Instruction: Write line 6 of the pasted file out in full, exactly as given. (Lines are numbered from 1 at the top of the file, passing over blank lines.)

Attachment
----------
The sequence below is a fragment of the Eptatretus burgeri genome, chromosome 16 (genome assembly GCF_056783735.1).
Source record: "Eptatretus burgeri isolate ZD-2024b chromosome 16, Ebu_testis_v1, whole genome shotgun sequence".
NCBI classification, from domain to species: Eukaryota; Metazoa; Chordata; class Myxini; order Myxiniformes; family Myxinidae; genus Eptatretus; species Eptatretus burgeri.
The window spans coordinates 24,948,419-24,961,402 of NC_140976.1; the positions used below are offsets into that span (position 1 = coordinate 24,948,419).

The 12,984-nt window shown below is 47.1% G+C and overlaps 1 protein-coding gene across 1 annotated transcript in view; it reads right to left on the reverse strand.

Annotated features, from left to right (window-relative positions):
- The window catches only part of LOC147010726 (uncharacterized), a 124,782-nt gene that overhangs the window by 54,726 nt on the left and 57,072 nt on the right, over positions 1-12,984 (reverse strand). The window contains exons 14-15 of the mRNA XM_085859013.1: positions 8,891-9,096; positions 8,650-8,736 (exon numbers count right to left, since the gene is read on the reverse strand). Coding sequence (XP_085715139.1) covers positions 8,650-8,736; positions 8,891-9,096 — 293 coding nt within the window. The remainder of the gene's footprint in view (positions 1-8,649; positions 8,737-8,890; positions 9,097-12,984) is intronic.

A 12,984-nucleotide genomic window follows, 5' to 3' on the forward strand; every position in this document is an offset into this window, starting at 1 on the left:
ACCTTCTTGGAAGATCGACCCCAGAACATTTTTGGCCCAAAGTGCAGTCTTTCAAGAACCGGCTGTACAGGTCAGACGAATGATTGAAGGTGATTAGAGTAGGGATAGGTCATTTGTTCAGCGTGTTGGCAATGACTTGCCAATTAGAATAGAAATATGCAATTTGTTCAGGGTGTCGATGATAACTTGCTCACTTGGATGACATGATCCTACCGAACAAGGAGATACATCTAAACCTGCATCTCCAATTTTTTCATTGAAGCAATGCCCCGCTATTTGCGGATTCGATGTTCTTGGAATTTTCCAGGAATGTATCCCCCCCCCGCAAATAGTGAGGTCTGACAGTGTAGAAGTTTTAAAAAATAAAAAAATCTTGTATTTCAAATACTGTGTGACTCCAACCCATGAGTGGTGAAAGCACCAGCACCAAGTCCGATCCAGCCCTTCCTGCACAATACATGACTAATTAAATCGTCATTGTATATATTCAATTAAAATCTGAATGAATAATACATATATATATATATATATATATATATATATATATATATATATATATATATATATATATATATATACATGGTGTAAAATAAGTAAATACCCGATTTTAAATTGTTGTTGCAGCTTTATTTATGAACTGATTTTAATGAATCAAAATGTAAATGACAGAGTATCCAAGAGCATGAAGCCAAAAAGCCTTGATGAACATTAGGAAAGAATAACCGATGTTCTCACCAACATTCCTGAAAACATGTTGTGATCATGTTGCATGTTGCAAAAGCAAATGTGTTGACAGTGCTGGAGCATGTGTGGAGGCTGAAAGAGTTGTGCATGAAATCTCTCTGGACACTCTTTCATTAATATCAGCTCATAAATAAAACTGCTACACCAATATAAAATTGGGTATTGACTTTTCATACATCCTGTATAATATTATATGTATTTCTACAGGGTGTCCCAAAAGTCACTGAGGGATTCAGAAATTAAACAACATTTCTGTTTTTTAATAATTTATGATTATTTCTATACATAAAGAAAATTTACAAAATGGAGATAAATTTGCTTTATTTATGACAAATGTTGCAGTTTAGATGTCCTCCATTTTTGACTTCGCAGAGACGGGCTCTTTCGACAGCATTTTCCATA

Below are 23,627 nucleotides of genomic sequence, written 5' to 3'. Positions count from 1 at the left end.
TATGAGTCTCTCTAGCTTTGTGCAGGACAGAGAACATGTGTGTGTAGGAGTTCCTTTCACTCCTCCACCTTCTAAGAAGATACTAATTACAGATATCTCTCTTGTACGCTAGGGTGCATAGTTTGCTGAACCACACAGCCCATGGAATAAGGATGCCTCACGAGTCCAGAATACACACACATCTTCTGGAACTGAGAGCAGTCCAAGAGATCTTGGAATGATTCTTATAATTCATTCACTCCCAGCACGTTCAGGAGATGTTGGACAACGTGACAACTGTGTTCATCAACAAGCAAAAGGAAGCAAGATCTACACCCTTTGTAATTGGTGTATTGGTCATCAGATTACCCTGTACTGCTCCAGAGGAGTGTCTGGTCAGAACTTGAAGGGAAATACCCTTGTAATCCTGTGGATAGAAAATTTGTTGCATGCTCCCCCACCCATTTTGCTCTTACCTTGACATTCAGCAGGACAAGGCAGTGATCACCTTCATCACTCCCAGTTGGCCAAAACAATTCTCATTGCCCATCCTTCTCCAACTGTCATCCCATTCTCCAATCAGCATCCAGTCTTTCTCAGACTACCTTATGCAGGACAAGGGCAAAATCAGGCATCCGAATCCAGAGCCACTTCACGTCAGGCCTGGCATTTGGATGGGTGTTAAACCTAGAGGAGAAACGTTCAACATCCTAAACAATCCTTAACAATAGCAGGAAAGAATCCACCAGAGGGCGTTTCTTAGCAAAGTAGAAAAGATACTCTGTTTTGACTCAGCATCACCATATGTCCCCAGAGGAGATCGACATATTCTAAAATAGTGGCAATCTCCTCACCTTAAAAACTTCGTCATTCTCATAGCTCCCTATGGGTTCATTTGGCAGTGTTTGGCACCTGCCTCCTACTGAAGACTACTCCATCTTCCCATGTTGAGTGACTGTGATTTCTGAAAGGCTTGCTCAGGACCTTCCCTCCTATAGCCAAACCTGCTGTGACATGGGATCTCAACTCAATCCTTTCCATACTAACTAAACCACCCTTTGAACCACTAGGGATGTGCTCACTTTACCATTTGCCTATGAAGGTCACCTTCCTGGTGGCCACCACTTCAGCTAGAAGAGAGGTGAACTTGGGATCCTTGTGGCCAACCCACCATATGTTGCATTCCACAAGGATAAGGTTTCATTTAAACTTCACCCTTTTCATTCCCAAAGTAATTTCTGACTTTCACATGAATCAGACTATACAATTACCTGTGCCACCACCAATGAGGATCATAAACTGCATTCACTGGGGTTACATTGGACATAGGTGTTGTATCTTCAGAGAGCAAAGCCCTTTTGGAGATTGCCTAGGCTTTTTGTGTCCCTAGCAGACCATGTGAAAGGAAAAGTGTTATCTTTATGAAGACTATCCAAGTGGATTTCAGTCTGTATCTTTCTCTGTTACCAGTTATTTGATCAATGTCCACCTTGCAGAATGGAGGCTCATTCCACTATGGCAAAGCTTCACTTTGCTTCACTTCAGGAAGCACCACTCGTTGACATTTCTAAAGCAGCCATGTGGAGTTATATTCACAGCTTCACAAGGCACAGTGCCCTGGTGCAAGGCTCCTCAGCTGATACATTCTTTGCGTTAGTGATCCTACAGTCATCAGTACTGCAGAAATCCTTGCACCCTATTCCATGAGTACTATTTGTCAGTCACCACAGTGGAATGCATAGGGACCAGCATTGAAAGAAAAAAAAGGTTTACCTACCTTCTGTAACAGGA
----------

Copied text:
Annotated features, from left to right (window-relative positions):